Defend Against Insider Threats from Remote Workers

istock 1220664120
iStock

The dramatic increase in telework and the transition to cloud-based applications means more people are working from remote locations on personal and company-provided devices. Security and IT teams have adjusted their strategies to contend with these changes, but one area that is often underestimated is the potential impact of insider threats. Remote work isn't likely to go away any time soon. In fact, 54% of employed adults who say that their job responsibilities can mostly be done from home say that they want to work from home all or most of the time when the coronavirus pandemic is over.

Businesses face significant risks from insider threats, but damage from insider sources can be difficult to track down because these threats cover such a wide range of behaviors and motives. It's even more difficult when employees aren't on site. Threats might come from a disgruntled staffer who wants to disrupt operations, an employee who sells customer data to get some extra cash, or a careless co-worker who ignores a company policy.

Technically, an insider threat is the potential for an insider to use their authorized access or specialized understanding of an organization to disrupt or harm the business. Insiders aren't limited to just employees; they can be anyone who access to your systems or data. This can include former employees, contractors, suppliers and even board members. Even family members who live in the same house as a remote employee has the potential to see or access systems they shouldn't. Insider threats fall into three general groups.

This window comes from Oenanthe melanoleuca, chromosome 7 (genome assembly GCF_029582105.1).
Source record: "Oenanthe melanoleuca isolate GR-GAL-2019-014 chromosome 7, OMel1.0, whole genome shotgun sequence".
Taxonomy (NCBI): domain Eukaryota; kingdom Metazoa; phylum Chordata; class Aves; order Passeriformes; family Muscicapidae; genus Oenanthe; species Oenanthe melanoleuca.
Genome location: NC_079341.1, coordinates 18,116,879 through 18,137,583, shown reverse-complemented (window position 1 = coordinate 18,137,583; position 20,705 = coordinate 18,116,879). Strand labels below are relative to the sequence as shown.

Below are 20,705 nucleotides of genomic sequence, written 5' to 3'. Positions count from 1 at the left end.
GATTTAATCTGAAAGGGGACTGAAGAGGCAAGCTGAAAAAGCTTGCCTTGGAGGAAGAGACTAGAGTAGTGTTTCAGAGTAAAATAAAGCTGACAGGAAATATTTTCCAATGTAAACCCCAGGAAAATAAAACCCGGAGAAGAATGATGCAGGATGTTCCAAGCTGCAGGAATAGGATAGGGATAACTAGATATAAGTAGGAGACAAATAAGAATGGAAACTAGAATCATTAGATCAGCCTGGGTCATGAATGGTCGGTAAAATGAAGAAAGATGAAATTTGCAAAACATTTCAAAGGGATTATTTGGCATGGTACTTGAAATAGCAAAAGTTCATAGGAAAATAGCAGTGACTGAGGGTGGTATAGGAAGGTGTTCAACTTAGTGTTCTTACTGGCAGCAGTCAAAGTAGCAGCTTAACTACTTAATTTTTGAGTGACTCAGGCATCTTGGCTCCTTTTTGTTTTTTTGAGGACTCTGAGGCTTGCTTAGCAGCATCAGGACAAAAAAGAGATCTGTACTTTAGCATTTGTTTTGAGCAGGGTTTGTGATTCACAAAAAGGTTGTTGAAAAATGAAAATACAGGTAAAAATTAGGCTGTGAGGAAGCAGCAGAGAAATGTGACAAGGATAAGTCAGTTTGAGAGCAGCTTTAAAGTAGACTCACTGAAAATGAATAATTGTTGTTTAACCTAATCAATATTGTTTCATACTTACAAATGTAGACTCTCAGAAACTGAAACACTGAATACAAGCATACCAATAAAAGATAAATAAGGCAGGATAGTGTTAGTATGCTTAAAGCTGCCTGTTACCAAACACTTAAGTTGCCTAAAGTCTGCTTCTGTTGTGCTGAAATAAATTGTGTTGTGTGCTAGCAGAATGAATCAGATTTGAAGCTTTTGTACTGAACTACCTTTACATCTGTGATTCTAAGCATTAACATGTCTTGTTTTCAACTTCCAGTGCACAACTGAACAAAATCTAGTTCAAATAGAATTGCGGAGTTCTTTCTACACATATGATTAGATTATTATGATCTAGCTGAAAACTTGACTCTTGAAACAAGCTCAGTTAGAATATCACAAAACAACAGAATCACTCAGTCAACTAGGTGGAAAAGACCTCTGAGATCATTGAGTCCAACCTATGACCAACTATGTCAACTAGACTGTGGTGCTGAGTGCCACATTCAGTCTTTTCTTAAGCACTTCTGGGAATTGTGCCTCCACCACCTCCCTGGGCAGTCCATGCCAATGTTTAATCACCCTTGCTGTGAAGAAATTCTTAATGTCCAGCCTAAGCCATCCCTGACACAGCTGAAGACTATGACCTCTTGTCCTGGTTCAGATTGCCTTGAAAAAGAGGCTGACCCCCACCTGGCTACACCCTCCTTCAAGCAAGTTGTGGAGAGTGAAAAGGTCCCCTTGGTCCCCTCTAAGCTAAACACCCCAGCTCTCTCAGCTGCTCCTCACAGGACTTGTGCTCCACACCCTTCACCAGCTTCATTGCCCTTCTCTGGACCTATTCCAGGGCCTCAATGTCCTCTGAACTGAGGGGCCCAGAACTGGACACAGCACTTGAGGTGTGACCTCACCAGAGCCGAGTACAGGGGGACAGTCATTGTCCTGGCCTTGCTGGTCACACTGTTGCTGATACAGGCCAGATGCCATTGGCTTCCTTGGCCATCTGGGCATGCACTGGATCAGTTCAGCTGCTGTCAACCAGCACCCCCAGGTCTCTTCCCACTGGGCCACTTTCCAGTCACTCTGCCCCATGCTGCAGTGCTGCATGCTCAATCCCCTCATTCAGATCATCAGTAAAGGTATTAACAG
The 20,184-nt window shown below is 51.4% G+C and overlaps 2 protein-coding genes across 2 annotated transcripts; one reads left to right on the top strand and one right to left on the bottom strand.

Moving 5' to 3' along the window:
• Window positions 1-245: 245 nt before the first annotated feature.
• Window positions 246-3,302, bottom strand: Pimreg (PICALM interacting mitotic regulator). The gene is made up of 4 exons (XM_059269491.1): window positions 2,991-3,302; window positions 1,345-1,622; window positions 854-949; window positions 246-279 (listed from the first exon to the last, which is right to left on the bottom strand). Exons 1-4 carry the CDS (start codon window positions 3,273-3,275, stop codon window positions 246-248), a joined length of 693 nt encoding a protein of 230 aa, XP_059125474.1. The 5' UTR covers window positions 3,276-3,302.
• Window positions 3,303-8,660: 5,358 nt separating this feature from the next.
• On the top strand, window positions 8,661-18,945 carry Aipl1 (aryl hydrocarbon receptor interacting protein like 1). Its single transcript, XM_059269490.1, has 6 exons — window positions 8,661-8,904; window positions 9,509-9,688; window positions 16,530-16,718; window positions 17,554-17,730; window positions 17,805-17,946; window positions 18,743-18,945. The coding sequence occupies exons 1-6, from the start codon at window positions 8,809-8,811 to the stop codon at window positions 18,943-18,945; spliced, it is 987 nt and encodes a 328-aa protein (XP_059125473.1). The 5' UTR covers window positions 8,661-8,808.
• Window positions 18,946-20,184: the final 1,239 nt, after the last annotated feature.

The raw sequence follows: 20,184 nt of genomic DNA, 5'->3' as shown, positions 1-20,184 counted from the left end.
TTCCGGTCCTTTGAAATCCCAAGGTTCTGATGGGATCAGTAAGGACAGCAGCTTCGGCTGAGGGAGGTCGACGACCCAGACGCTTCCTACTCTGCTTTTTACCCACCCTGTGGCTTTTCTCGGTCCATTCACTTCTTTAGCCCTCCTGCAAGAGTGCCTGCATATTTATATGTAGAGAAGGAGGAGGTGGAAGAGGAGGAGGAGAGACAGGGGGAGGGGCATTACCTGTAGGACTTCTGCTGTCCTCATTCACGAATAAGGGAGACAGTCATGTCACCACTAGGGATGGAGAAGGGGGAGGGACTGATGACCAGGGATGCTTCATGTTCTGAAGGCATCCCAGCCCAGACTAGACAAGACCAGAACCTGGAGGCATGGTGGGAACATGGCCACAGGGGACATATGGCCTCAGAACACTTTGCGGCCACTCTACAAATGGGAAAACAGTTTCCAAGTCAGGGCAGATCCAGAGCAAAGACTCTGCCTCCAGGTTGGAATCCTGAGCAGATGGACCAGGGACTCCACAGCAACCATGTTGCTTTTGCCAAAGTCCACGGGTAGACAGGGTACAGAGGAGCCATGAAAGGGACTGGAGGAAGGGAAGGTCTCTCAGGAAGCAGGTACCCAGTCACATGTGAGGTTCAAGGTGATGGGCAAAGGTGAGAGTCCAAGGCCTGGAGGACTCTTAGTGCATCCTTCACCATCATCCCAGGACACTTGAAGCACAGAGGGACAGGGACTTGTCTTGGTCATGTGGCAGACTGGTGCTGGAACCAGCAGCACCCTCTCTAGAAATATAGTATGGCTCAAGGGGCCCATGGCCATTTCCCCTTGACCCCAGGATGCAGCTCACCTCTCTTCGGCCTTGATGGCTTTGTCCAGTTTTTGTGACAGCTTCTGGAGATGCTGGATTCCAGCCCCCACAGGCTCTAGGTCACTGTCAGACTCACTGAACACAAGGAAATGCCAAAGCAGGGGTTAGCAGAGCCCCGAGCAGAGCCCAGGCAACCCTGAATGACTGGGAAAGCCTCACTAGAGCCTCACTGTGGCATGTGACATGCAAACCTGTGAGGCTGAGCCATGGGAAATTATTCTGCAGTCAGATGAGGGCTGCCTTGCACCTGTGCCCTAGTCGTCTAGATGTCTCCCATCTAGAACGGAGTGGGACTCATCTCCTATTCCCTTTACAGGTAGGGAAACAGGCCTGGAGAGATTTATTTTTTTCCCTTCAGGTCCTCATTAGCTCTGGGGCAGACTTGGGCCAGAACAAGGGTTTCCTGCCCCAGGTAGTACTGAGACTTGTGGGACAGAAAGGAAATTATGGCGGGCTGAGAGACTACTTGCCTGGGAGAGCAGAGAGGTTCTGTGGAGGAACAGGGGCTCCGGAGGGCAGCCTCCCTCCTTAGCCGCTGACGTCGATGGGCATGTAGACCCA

• Non-malicious or accidental threats may come from well-intentioned employees who don't necessarily realize they've done something that has exposed the company to risk. They may be under pressure to get something done quickly and as a result do things they know they shouldn't, such as opening a back door to access resources or pushing documents or data onto a server not controlled by IT. Compromises also may arise from simple carelessness or mistakes, such as temporarily turning off a security tool and forgetting to turn it back on or clicking on malicious links
  • Malicious threats often come from people who have left a company and take intellectual property, such as sales people who take their leads with them or software engineers who walk off with source code. Third-parties that have special access also can be insiders, such as companies working on system integrations.
  • Advanced threats often are related to organized crime or nation state sponsored activity. Insiders may steal intellectual property or data for -on behalf of a third party for financial gain.

Insider threats are on the rise. Some of this trend may be because more insider breaches are being reported, as historically, these compromises weren't made public. But whether motivated by money or sabotage, insider threats now make up about 30% of breaches.

Defending Against Insider Threats

When it comes to insider threats, the goal needs to be to deter, detect, and disrupt. Deterrence starts with clear policies and training for all employees, contractors, and other authorized personnel. Protective security needs to be set up both internally and externally. These activities can be performed without incurring a lot of overhead; they don't have to turn into a massive burden to the security operations center or compliance team.

As far as disrupting threats, you don't want to wait until a seemingly benign configuration issue turns into external access because a malicious actor could simply grab the data and run. Early detection and response are key. It's a good practice to work with your security vendor to make sure your configurations don't drift over time.

Insider Threats and the Cybersecurity Framework